One area of particular concern was that pertaining to abandoned signs. Planning staff said the Henderson ordinance outlined such quite well and Hafen agreed.

He stated that abandoned signs are a pet peeve of his and lamented the plethora of signs in the valley that advertise businesses and services that are no longer operational. However, the county’s code was somewhat vague on the definition of abandoned signs, so that was another point the planning commission wanted included in the proposed code changes.

As the item drew to a close, planning commission member Leo Blundo asked staff to ensure they look through a “rural lens” when considering possible changes to the code. Another member requested the portion on sign maintenance give leeway for owners of signs that have been damaged, suggesting a provision for up to 30 days to fix such issues.

“I do appreciate the hard work and effort that has been put into looking into this as well as the effort that has been put into placing the orange stickers and removing the illegal signs that have been put up, especially the ones in the right of way. They are a hazard for vehicles, it blocks the line of sight and a number of them becomes excessive,” Hafen said.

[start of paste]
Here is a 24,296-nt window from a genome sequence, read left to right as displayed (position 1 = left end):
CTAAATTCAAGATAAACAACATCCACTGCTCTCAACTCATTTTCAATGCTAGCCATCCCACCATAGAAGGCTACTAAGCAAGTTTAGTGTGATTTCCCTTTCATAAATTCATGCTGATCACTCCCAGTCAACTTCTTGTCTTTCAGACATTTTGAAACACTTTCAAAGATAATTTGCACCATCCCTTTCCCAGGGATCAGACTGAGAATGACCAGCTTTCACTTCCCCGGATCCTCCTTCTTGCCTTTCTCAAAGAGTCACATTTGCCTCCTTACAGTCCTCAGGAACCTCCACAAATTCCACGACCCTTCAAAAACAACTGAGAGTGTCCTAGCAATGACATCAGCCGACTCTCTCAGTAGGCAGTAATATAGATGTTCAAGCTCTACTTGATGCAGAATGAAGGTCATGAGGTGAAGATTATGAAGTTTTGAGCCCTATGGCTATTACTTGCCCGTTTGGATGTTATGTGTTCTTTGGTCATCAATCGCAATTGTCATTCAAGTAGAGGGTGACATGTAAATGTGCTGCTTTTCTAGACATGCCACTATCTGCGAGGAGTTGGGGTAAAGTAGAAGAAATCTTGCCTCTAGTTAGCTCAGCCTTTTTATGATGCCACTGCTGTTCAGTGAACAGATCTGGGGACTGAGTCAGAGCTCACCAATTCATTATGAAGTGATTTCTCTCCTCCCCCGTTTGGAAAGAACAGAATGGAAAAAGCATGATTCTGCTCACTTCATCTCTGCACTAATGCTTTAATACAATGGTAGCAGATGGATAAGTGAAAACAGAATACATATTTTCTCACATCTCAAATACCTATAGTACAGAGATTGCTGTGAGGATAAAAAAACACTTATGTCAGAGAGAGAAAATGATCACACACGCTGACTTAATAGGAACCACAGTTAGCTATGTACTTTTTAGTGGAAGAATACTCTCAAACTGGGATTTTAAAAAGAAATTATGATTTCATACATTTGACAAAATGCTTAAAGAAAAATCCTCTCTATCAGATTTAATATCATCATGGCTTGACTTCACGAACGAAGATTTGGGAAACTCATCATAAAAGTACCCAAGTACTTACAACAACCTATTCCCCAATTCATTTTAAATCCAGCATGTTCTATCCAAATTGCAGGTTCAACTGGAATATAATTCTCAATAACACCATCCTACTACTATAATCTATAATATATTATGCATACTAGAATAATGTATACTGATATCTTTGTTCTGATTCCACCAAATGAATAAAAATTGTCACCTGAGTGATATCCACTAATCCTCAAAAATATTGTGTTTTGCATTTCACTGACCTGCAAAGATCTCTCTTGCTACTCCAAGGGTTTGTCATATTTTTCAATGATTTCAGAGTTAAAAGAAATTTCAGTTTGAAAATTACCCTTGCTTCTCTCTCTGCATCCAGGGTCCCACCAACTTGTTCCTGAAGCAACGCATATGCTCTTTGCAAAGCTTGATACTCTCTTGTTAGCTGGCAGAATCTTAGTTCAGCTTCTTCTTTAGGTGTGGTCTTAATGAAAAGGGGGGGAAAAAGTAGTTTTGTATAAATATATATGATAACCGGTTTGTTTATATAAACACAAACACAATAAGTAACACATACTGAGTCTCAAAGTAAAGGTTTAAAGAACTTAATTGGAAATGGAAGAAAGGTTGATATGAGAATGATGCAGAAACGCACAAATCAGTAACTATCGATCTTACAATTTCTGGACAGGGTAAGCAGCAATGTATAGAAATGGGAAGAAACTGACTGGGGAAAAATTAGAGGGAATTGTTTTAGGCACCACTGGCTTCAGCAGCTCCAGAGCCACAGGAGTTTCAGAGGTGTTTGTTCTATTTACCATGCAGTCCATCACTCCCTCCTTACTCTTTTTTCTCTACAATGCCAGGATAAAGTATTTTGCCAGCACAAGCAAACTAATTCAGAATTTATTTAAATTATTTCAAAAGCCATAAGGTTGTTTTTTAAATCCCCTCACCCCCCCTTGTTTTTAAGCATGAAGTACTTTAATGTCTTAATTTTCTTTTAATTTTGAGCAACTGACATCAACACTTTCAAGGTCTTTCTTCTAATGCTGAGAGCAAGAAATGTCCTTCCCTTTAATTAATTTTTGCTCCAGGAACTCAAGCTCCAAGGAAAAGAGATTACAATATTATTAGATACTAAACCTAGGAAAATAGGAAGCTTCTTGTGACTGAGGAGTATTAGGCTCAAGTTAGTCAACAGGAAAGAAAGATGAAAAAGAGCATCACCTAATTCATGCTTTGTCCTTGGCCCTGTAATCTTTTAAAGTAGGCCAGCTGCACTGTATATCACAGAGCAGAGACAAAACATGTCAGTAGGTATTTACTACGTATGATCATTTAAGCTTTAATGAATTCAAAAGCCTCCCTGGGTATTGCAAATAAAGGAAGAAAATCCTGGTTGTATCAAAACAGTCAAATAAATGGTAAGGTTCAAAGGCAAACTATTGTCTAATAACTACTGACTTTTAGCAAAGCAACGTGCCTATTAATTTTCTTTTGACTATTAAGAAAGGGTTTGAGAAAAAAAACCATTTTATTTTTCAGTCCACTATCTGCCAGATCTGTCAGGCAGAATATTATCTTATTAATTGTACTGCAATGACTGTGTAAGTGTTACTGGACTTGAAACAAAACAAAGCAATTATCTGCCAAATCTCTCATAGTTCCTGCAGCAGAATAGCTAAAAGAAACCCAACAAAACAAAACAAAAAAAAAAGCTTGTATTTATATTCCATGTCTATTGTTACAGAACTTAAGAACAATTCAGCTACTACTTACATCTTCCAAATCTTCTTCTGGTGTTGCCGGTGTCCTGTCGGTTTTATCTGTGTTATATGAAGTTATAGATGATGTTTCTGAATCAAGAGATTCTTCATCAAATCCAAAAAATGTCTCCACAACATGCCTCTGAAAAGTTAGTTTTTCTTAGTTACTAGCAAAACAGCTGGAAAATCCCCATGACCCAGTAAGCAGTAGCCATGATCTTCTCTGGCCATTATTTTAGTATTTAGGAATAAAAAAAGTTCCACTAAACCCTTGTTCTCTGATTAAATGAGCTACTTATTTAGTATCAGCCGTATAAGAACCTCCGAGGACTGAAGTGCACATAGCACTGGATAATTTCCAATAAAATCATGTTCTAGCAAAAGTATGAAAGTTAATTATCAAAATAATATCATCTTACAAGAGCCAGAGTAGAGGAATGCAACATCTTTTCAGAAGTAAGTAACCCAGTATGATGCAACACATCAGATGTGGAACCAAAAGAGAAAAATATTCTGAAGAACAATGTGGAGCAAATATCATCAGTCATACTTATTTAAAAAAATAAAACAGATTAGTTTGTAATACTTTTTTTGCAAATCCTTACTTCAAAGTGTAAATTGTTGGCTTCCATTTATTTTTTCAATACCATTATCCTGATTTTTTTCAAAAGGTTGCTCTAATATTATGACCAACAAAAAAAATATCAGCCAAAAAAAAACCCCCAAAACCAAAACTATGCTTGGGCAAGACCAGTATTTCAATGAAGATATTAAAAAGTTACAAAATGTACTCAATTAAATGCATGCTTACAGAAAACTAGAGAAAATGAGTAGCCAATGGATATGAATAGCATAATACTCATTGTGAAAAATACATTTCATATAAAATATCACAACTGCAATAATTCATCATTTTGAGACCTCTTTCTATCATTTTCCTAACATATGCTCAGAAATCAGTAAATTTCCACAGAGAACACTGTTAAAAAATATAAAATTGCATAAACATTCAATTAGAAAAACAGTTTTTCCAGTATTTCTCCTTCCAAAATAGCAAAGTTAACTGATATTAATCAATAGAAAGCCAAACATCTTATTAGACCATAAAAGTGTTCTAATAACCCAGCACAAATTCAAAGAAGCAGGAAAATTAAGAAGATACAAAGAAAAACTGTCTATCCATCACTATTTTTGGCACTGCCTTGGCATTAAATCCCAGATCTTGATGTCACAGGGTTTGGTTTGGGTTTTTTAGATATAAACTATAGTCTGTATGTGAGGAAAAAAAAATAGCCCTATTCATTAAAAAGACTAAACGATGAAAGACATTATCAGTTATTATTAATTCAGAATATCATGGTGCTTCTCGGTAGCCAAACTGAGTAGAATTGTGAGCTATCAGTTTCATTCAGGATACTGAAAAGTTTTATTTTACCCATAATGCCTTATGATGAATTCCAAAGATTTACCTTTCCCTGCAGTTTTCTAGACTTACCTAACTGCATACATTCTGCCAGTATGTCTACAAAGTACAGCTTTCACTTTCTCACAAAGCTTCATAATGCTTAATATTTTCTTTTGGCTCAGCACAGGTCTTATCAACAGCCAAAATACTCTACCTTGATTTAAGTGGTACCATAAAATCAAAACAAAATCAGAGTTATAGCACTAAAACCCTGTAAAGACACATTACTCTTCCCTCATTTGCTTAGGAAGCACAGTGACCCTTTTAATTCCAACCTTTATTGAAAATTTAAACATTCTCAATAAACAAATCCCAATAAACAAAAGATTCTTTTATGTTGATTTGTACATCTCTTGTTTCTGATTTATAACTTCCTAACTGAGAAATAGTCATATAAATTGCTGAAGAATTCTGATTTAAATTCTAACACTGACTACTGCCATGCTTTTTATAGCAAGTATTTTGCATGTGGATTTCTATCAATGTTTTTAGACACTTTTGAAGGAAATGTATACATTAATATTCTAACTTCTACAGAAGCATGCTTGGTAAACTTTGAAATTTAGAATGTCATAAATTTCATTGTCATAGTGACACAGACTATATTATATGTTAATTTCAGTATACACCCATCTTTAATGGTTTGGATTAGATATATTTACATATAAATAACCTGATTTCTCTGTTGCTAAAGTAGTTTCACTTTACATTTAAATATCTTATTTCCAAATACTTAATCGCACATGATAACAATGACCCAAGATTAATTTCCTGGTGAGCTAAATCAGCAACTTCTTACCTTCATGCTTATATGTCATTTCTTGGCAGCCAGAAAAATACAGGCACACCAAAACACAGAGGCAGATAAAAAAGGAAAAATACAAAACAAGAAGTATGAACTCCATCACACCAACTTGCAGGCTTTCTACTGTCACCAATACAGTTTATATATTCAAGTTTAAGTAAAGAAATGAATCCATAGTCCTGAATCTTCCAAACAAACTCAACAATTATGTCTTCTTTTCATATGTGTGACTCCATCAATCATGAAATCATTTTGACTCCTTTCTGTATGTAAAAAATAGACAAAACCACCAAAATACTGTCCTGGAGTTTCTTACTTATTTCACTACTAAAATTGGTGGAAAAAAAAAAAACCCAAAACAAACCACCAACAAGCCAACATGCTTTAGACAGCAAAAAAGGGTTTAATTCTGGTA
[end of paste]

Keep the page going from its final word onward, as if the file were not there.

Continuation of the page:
Staff stated that they should have a proposal for the board to consider at its next meeting, scheduled for at 6 p.m. Feb. 14 in the Nye County Commission Chambers, 2100 E. Walt Williams Drive.

Contact reporter Robin Hebrock at rhebrock@pvtimes.com. On Twitter: @pvtimes

Don't miss the big stories. Like us on Facebook.
Harry Reid: Switch to primaries everywhere, make Nevada first

Former U.S. Sen. Harry Reid said in a statement Sunday that the Democratic Party should abandon caucuses everywhere and switch to primary elections to nominate the president instead.

DEBRA J. SAUNDERS: Trump’s own criminal justice reform

President Donald Trump has done what criminal justice reforms have championed for years, but is it more about him than about justice?

Chamber of Commerce attracts new carnival provider